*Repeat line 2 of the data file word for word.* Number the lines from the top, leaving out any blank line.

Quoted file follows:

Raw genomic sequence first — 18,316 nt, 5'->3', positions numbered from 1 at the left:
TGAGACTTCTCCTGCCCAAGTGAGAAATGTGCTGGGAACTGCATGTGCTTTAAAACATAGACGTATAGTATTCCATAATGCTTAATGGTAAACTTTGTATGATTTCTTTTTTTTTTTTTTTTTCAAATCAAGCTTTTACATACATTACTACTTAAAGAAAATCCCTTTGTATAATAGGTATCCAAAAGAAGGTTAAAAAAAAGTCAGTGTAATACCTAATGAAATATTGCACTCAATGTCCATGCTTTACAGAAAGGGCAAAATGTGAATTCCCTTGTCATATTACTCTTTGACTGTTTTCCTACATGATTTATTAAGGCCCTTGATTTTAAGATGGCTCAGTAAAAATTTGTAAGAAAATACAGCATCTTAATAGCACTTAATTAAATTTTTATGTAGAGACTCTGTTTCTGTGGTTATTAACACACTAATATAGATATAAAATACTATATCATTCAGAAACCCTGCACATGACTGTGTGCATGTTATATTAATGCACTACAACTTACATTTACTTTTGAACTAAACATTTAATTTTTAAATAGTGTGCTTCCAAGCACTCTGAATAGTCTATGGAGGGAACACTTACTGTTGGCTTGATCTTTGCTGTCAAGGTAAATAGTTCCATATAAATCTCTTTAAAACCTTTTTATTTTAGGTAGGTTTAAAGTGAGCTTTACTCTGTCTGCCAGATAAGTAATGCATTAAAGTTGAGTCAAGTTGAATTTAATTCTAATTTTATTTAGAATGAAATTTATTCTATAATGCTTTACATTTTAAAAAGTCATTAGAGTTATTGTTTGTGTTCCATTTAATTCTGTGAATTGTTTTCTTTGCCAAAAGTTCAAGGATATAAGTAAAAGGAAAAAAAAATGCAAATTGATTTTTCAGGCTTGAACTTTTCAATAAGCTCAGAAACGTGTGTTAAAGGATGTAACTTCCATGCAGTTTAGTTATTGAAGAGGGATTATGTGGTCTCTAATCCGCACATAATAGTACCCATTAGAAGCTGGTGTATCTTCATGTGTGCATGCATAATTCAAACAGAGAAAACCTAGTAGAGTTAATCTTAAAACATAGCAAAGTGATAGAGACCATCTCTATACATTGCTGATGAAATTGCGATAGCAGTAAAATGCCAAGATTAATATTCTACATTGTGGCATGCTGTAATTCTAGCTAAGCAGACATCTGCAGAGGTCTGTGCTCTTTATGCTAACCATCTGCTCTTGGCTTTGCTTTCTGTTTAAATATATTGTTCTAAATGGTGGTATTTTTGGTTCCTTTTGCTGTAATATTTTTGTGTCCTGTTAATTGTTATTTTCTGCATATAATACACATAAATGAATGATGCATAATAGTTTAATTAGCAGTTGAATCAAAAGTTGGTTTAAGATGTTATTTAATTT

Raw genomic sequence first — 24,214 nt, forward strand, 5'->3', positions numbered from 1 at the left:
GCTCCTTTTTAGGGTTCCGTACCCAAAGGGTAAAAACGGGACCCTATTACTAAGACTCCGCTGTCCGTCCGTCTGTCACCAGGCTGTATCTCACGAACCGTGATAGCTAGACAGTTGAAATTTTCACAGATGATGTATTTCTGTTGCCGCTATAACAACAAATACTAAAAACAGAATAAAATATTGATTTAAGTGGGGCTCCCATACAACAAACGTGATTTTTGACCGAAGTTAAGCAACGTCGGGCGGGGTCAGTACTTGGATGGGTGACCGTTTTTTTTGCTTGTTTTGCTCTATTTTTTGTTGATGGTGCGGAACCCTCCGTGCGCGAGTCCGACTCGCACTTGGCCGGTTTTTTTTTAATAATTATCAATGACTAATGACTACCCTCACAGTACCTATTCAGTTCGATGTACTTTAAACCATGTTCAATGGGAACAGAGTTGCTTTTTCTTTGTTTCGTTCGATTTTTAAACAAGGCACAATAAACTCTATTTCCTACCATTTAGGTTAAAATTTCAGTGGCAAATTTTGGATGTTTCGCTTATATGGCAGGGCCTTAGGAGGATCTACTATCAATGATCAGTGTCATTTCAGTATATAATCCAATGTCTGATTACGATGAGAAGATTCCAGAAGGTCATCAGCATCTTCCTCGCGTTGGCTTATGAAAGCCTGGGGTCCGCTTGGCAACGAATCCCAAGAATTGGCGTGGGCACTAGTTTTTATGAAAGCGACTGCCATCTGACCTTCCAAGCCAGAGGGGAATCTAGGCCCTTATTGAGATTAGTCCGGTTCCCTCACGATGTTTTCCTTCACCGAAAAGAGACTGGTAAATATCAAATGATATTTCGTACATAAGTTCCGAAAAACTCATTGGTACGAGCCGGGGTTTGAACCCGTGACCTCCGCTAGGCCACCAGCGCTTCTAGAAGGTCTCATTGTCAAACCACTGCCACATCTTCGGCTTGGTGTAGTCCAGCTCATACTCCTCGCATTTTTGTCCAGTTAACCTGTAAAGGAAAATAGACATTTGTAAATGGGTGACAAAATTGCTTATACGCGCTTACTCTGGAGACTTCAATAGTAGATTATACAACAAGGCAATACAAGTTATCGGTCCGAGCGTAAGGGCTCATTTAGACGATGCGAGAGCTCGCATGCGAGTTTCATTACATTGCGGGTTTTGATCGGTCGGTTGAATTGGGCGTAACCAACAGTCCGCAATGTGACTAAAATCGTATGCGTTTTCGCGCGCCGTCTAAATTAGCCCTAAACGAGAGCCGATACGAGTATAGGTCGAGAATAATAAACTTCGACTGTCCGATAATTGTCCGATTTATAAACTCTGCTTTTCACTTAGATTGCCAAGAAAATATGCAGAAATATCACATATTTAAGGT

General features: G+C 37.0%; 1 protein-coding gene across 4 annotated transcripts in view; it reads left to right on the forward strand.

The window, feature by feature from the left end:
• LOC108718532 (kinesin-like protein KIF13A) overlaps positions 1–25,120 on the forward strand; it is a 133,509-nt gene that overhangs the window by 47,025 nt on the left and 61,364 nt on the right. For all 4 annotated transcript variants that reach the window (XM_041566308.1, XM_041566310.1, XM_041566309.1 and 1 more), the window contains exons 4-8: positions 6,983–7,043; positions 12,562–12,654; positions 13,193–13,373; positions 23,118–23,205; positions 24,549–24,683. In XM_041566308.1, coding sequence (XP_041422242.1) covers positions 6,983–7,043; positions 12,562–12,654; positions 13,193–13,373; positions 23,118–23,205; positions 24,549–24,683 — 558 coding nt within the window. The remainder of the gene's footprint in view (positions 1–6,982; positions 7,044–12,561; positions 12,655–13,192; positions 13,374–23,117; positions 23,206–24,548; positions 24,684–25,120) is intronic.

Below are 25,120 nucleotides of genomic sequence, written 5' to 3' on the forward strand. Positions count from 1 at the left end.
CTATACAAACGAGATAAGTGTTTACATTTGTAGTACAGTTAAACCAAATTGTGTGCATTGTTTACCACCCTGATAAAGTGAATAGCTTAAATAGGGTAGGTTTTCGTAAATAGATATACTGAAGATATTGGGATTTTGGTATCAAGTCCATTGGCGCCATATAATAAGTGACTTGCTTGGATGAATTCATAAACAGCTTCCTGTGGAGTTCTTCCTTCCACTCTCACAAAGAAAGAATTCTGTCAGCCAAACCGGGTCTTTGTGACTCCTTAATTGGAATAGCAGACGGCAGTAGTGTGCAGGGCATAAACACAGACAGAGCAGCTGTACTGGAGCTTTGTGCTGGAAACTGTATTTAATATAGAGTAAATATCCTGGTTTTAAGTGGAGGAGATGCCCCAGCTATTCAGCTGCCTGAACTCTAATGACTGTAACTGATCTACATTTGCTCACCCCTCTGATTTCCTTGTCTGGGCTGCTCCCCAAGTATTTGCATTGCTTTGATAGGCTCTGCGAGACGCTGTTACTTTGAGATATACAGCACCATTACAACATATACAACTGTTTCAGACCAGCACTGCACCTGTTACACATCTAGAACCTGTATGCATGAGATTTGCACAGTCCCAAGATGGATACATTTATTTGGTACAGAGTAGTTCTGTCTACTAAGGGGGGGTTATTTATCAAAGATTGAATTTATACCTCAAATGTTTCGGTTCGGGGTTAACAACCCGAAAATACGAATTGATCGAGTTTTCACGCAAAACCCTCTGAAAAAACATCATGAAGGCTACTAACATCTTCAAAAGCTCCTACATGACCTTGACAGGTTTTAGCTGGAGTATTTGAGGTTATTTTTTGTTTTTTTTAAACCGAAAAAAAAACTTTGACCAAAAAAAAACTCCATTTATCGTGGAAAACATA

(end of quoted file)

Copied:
TGAGACTTCTCCTGCCCAAGTGAGAAATGTGCTGGGAACTGCATGTGCTTTAAAACATAGACGTATAGTATTCCATAATGCTTAATGGTAAACTTTGTATGATTTCTTTTTTTTTTTTTTTTTCAAATCAAGCTTTTACATACATTACTACTTAAAGAAAATCCCTTTGTATAATAGGTATCCAAAAGAAGGTTAAAAAAAAGTCAGTGTAATACCTAATGAAATATTGCACTCAATGTCCATGCTTTACAGAAAGGGCAAAATGTGAATTCCCTTGTCATATTACTCTTTGACTGTTTTCCTACATGATTTATTAAGGCCCTTGATTTTAAGATGGCTCAGTAAAAATTTGTAAGAAAATACAGCATCTTAATAGCACTTAATTAAATTTTTATGTAGAGACTCTGTTTCTGTGGTTATTAACACACTAATATAGATATAAAATACTATATCATTCAGAAACCCTGCACATGACTGTGTGCATGTTATATTAATGCACTACAACTTACATTTACTTTTGAACTAAACATTTAATTTTTAAATAGTGTGCTTCCAAGCACTCTGAATAGTCTATGGAGGGAACACTTACTGTTGGCTTGATCTTTGCTGTCAAGGTAAATAGTTCCATATAAATCTCTTTAAAACCTTTTTATTTTAGGTAGGTTTAAAGTGAGCTTTACTCTGTCTGCCAGATAAGTAATGCATTAAAGTTGAGTCAAGTTGAATTTAATTCTAATTTTATTTAGAATGAAATTTATTCTATAATGCTTTACATTTTAAAAAGTCATTAGAGTTATTGTTTGTGTTCCATTTAATTCTGTGAATTGTTTTCTTTGCCAAAAGTTCAAGGATATAAGTAAAAGGAAAAAAAAATGCAAATTGATTTTTCAGGCTTGAACTTTTCAATAAGCTCAGAAACGTGTGTTAAAGGATGTAACTTCCATGCAGTTTAGTTATTGAAGAGGGATTATGTGGTCTCTAATCCGCACATAATAGTACCCATTAGAAGCTGGTGTATCTTCATGTGTGCATGCATAATTCAAACAGAGAAAACCTAGTAGAGTTAATCTTAAAACATAGCAAAGTGATAGAGACCATCTCTATACATTGCTGATGAAATTGCGATAGCAGTAAAATGCCAAGATTAATATTCTACATTGTGGCATGCTGTAATTCTAGCTAAGCAGACATCTGCAGAGGTCTGTGCTCTTTATGCTAACCATCTGCTCTTGGCTTTGCTTTCTGTTTAAATATATTGTTCTAAATGGTGGTATTTTTGGTTCCTTTTGCTGTAATATTTTTGTGTCCTGTTAATTGTTATTTTCTGCATATAATACACATAAATGAATGATGCATAATAGTTTAATTAGCAGTTGAATCAAAAGTTGGTTTAAGATGTTATTTAATTT